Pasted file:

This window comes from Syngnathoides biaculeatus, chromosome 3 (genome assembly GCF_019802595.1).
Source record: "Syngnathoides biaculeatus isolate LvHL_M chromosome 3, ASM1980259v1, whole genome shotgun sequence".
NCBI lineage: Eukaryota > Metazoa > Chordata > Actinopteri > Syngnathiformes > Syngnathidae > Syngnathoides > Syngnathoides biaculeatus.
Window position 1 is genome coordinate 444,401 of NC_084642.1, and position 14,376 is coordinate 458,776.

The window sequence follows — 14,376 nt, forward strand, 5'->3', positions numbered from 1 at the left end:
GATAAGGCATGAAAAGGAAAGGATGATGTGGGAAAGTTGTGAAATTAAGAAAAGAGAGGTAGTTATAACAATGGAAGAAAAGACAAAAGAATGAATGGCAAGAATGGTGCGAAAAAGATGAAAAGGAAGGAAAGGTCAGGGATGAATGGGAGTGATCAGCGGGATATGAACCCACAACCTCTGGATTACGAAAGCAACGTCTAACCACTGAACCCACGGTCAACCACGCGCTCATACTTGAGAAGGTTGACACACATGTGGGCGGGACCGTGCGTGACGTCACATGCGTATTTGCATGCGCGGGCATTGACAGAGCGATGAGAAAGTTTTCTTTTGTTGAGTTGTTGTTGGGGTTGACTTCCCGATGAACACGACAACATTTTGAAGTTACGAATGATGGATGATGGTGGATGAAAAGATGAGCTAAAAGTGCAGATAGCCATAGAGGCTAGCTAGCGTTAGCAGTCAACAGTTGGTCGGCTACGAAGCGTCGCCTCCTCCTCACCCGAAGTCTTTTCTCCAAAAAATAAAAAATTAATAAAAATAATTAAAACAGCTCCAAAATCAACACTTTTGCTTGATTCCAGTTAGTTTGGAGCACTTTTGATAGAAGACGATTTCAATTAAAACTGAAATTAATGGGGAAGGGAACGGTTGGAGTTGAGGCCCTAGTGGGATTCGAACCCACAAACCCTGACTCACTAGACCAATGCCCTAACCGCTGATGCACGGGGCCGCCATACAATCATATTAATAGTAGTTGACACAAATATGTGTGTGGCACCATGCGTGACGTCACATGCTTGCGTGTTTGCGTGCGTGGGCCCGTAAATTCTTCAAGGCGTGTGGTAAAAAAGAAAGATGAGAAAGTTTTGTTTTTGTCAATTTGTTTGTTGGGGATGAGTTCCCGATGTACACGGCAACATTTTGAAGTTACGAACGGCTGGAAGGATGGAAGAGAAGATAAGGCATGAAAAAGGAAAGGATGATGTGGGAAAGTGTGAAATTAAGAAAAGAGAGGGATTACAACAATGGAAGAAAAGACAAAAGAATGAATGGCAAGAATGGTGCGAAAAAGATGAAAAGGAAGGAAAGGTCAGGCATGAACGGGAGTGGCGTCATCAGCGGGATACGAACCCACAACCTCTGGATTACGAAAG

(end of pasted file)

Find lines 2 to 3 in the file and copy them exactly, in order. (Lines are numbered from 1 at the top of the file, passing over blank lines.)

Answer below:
Source record: "Syngnathoides biaculeatus isolate LvHL_M chromosome 3, ASM1980259v1, whole genome shotgun sequence".
NCBI lineage: Eukaryota > Metazoa > Chordata > Actinopteri > Syngnathiformes > Syngnathidae > Syngnathoides > Syngnathoides biaculeatus.